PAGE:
1. Stop what you’re doing. If your partner tells you they need to pause sex, immediately cut coitus.
  2. Initiate the conversation. In a kind and non-judgemental tone, ask them how they’re feeling. Using this open-ended question instead of a “yes/no” question helps prime your partner to share what’s happening internally. Asking something like “what’s wrong” or “are you ok” might not be as conducive to a conversation about how your partner feels and what you can do to help them navigate that.
  3. Listen actively. From your body language to your voice, it’s essential to show your partner that all your attention is on them. Sit across from them, face them, and lean in if you are in bed. Leaning in signals to your partner that you are interested in what they’re saying, as does nodding.
    1. Ask clarifying questions and paraphrase. If you’re unsure of what they mean, own up to the fact that you don’t understand and ask them for clarification. You can say, “I don’t understand what you mean. Can you explain that to me again?” This shows your partner that you’re invested in them, what they have to say, and their satisfaction. If you want to take it a step further, extract the main point of what they’re saying and repeat it to them like this: “what I’m hearing is that it doesn’t feel good for you when I use my teeth. Am I getting that right?” That last part reiterates that you care about what they have to say. Also, feel free to ask for a demonstration of how to do things in a way your partner enjoys. If your partner is uncomfortable with that, respect that limit by not pushing them. Ask them how they would like to proceed. They may respond by stating that they wish to change the kind of sexual activity or by stating that they want to stop having sex altogether. Whatever the outcome is, respect it. Whether you’re having sex with this person in a committed relationship or on a casual basis, remember that you are not entitled to sexual activity from anyone. You must respect their limits when they don’t explicitly express consent for any kind of sexual activity, even if you’re in the middle of having sex.

When Setting Boundaries Is Not Enough,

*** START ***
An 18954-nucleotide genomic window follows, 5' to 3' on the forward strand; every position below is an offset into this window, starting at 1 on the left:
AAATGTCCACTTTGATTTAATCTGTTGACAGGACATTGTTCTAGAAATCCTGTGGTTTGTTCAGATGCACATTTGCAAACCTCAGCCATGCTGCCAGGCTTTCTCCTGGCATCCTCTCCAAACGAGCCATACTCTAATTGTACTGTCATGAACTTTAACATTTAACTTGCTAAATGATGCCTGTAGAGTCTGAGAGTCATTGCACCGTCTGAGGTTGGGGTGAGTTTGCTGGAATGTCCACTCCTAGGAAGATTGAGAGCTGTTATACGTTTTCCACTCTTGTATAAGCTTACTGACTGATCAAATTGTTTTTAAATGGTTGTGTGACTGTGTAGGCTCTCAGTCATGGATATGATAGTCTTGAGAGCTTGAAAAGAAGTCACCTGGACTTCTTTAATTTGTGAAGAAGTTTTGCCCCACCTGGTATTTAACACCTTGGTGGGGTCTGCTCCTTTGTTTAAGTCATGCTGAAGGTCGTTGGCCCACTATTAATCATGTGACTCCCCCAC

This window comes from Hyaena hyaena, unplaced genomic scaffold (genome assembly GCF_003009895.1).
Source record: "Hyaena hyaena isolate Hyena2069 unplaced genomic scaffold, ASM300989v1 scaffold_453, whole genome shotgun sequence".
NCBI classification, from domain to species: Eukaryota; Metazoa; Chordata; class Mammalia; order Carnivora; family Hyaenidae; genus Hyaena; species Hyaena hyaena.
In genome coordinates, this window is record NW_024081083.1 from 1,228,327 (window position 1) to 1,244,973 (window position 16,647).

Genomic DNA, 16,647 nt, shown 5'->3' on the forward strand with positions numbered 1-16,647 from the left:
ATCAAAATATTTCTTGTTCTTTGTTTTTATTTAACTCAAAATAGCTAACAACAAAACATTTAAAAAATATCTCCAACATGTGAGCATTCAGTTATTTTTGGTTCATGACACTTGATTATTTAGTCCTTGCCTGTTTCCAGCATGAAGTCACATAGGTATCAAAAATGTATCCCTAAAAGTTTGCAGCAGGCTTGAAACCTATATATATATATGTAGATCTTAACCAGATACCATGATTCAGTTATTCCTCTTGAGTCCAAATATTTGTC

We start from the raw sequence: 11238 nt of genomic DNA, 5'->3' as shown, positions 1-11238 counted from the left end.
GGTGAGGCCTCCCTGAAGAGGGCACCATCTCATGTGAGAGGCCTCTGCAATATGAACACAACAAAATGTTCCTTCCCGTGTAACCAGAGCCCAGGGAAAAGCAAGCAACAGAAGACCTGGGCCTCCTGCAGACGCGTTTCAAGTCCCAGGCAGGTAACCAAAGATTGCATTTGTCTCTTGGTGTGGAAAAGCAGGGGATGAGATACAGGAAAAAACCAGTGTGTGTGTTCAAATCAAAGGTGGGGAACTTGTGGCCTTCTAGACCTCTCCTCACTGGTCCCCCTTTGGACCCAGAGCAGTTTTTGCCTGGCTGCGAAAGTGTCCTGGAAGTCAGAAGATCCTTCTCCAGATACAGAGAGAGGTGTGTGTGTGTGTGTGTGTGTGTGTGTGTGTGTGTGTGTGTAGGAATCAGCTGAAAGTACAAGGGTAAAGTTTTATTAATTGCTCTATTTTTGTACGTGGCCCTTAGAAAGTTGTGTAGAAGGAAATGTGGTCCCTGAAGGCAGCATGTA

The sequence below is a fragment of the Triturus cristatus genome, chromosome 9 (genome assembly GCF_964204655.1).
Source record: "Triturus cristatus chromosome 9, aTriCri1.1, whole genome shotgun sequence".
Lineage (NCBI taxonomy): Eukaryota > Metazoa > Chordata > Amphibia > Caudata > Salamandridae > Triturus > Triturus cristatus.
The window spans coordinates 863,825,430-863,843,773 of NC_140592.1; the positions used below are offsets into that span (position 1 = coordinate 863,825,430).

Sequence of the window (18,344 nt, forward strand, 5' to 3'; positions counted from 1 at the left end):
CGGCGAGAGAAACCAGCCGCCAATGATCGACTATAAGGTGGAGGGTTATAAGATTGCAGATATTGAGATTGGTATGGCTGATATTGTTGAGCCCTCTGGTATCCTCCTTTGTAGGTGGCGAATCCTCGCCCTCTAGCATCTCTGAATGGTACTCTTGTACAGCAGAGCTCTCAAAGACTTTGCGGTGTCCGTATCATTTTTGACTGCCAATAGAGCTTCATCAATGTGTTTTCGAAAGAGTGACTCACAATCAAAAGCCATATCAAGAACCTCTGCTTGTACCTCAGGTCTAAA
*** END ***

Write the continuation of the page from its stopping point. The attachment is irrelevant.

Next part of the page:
Unfortunately, we live in a world where some people choose to disregard boundaries, including in the realm of sex. Ignoring someone’s objections before, during, or after sexual activity or attempting to coerce them into sexual activity is an act of sexual violence and, more specifically, sexual assault. Our current (as of September 14th, 2022) institutional policy regarding these topics defines “sexual violence” as “acts targeting a person’s sexuality, gender identity, or gender expression“ without an individual’s consent. Sexual violence can be physical or psychological and can be done face-to-face or through other means, like via social media. It’s important to note that our institutional policy deems the mere attempt or threat of acts that target any of the abovementioned aspects as sexual violence. “Sexual assault” is a form of sexual violence, and our policy defines it as “any form of sexual touching or the threat of sexual touching without the individual’s consent.” 

If you believe you have experienced any form of sexual violence, please reach out to or come to Counselling Services at AH153 to explore your options for support. If someone discloses an experience of sexual violence to you, please direct them to these resources as well. Please visit the University of Lethbridge Counselling Services site to learn more about sexual violence support. The link will be in the “Emergency & After Hours” section.

Final Words

While I can’t foresee the exact issues you may face in your sexy adventures, I believe I have provided you with an appropriate blueprint for navigating the terrain within ordinary, mutually consensual circumstances. One of the keys is to listen. If your partner calls for a time–out, stop whatever you’re doing. If something doesn’t feel right, listen to yourself and call for a time-out, and expect your partner to stop whatever they’re doing. 

When having conversations about what feels pleasurable in the middle of sex, focus on how you feel being the recipient of whatever funky thing your partner is doing. You owe each other respect, and it’s important not to make your partner feel ashamed. You can achieve this by telling them what isn’t working and what they could be doing instead. Also, please remember that sometimes the best approach to unsatisfactory sex is to stop altogether having sex with a given partner. Under ordinary, mutually consensual circumstances, you get to decide your standards around sex.

When circumstances are not regular, and consent is absent, the guidelines I’ve offered go out the window. If you suspect you have experienced sexual violence, you still control how you proceed. You can explore your options by contacting or by reaching out to Counselling Services at AH153.